“I love ‘Blazing Saddles,’ but I love Westerns and Sandler loves them. He and [writer Tim] Herlihy had the idea years ago. It took eight years because we had scripts but things kept happening next and it finally worked out because we had a new deal with Netflix to make four new movies and we thought this would be the perfect one to start it. So this will be a Netflix Original.
Covert also stuck around to answer a few more questions on the “Kozversations” podcast – about how he and Sandler’s team handle the often-harsh reviews for their films, if being Republicans has hurt his and Sandler’s careers in famously liberal Hollywood, and the nuts and bolts of the Netflix deal.
On his reaction to withering reviews:
“I tend not to worry about that stuff, because we’re busy, making movies, doing what we do. If people came up to me screaming on the street saying ‘You suck!’ I’d care a lot more. But people love ‘Grown Ups … we wanna make movies that we’re happy with, and people enjoy, and if people who do reviews for a living don’t enjoy it, then I’m sorry.”
About being a right-leaning star in Hollywood:
“I’ve never experienced anyone saying, ‘We’re not gonna talk to you because we think you voted for Bush’ or something like that. But I don’t talk about my politics, the same way I don’t talk publicly about movies I don’t like. I’ll share with friends, but it’s a personal opinion of mine. I know how hard it is to make a movie and that not everything is for everyone. I’ve had some people in private conversation say ‘Oh my God,’ but I don’t care. If I didn’t watch movies or TV or listen to music from people who see things differently than me, I’d have nothing. I have heard of people having problems because they’re outspoken. I’m not a guy who keeps quiet about anything, but there’s a time and a place. Me sitting on the side of a movie set isn’t the place to discuss tax policy. If we do dinner, I’m always open to talking and debating. I did debate in high school.”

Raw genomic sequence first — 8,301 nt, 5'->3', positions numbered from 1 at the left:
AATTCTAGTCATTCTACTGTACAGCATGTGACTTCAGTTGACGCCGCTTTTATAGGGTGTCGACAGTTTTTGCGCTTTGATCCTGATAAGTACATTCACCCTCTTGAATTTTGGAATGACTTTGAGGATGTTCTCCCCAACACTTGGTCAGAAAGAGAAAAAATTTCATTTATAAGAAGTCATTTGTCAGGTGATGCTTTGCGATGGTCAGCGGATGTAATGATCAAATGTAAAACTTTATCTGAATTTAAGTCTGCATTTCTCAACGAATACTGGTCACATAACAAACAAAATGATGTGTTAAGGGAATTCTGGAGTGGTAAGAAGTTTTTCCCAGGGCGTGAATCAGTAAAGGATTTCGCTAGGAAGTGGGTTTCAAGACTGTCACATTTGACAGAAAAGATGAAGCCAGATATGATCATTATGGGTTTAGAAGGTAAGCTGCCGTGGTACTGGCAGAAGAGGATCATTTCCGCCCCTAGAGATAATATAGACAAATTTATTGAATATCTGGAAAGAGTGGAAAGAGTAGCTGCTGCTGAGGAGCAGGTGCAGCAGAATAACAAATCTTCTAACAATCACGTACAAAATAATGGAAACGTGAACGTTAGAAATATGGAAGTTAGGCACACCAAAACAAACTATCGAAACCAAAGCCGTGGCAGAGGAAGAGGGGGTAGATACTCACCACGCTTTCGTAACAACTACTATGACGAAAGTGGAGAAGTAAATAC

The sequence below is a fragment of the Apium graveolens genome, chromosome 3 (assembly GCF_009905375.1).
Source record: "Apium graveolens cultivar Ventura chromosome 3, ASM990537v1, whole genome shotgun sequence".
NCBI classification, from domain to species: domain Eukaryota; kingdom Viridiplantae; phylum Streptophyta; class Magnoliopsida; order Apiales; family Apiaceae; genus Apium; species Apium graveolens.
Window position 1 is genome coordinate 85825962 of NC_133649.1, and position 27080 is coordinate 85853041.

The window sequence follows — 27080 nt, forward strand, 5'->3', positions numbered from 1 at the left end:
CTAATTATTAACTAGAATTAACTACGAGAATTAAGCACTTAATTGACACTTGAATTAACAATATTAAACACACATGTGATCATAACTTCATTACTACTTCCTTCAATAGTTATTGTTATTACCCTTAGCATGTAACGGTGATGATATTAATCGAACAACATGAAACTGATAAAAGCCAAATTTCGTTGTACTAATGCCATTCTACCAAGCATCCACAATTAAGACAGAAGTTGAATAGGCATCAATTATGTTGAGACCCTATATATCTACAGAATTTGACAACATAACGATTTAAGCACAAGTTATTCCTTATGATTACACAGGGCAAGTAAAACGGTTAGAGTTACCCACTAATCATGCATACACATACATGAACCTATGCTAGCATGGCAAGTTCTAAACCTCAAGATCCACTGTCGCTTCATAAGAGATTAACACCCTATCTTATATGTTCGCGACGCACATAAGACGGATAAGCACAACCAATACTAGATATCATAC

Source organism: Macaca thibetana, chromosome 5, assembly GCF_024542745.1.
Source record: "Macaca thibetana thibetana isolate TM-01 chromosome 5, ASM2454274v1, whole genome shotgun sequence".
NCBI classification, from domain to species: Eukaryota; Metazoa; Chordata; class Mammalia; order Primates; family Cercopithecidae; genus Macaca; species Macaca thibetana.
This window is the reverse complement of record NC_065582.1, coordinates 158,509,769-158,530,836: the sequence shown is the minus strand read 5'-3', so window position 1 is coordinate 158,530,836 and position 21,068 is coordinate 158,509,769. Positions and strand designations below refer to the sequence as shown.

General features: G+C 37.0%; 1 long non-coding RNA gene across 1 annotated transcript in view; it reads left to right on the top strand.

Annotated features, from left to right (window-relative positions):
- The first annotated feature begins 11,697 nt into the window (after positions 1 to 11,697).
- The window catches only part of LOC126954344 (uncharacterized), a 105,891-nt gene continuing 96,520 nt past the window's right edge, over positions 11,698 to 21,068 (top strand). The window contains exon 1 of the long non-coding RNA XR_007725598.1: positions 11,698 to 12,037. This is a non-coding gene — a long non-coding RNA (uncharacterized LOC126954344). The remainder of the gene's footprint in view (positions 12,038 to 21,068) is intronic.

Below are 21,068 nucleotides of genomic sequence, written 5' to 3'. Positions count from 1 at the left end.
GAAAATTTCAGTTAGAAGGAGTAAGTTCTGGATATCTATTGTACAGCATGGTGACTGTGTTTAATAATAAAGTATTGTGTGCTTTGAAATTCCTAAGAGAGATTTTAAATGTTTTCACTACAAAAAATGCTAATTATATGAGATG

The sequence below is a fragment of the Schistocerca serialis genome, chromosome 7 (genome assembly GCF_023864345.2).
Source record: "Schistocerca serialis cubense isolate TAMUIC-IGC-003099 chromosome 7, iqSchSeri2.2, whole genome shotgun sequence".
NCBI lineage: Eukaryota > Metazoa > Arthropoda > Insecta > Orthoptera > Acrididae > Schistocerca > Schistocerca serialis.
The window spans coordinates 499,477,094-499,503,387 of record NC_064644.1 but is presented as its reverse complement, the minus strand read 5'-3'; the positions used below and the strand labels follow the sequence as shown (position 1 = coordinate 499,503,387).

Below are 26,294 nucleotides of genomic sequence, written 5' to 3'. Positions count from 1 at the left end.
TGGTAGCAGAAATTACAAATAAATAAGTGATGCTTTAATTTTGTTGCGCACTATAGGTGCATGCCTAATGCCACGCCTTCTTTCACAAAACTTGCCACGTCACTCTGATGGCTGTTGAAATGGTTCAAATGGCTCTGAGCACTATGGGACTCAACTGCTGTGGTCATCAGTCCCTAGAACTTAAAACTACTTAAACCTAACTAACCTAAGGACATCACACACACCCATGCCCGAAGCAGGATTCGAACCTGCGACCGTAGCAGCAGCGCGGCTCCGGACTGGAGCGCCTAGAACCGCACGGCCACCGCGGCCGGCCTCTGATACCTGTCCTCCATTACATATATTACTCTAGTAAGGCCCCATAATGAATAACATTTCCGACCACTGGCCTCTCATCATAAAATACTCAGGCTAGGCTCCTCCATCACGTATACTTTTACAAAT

On the Libertarian messages in some of his films:
“Go look at ‘Big Daddy’ – I played part of a gay couple. Or [‘I Now Pronounce You] Chuck and Larry’ was all about gay marriage rights. I made ‘Grandma’s Boy’ which is very libertarian. I don’t see how this conflicts with anybody’s values. We’re just making funny movies the way we wanna make them, and if anybody thinks it’s a message, that’s up to you.”
To find hundreds of other interviews with top comics, writers, actors, filmmakers and musicians, visit the archives of shows at www.radiotitans.com. To hear more episodes of “The Sunday Show with Johnny O and The Great Walton Jordan,” listen live Sundays from noon-2pm PST at www.radiotitans.com or check out a year of shows at http://radiotitans.com/shows/the-sunday-show/.
Carl Kozlowski is founder and Chief Creative Officer at Radio Titans (www.radiotitans.com), and host/cohost of its shows “Grown-Ass Men,” “Pajama Party,” “The Koz Effect” and “Kozversations,” plus Chief Guest Booker Winner of the world-famous Laugh Factory’s “America’s Funniest Reporter” contest.